Image Credit: Image credit: NASA/JPL-Caltech/UCLA

NASA's NEOWISE mission has completed its survey of small bodies, asteroids and comets, in our solar system. The mission's discoveries of previously unknown objects include 20 comets, more than 33,000 asteroids in the main belt between Mars and Jupiter, and 134 near-Earth objects (NEOs). The NEOs are asteroids and comets with orbits that come within 28 million miles of Earth's path around the Sun.(read more)

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30
Dec 10

Asteroid Itokawa Sample Return

Source: Science@NASA


Hayabusa photographs its own shadow on asteroid Itokawa in 2005.
Image credit: ISAS, JAXA

The Japanese Aerospace Exploration Agency's Hayabusa spacecraft returned to Earth with tiny pieces of asteroid Itokawa. In today's article from Science@NASA, a NASA specialist on the Hayabusa science team describes the nail-biting sample return and hints at new results from the ongoing analysis. (read more)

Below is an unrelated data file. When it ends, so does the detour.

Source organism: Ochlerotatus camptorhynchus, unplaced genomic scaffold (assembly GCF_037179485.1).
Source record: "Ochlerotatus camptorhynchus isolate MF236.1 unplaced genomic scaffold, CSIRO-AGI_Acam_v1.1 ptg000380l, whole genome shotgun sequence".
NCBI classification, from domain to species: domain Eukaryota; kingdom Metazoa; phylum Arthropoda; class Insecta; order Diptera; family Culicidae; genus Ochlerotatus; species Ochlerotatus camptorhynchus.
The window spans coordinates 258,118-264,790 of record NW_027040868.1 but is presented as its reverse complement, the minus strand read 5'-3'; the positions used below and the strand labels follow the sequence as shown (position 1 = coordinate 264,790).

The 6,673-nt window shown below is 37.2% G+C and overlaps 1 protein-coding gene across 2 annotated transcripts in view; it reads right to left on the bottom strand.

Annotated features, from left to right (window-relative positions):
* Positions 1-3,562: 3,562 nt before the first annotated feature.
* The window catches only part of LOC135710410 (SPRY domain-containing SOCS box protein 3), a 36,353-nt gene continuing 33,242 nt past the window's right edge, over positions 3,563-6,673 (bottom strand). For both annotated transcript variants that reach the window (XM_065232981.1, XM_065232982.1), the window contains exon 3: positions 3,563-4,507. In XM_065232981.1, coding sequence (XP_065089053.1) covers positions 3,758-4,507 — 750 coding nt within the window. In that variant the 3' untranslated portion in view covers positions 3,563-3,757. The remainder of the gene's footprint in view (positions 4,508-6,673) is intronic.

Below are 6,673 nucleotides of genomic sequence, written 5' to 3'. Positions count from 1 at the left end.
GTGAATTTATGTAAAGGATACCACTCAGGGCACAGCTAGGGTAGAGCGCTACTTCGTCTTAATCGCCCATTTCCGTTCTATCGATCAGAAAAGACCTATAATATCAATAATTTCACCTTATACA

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17
Dec 10

NASA Discovers Asteroid Delivered Assortment of Meteorites

Source: NASA


Image credit: Andreus / Dreamstime.com.

An international team of scientists studying remnants of an asteroid that crashed into the Nubian Desert in October 2008 discovered it contained at least 10 different types of meteorites. Some of them contained chemicals that form the building blocks of life on Earth, and those chemicals were spread through all parts of the asteroid by collisions.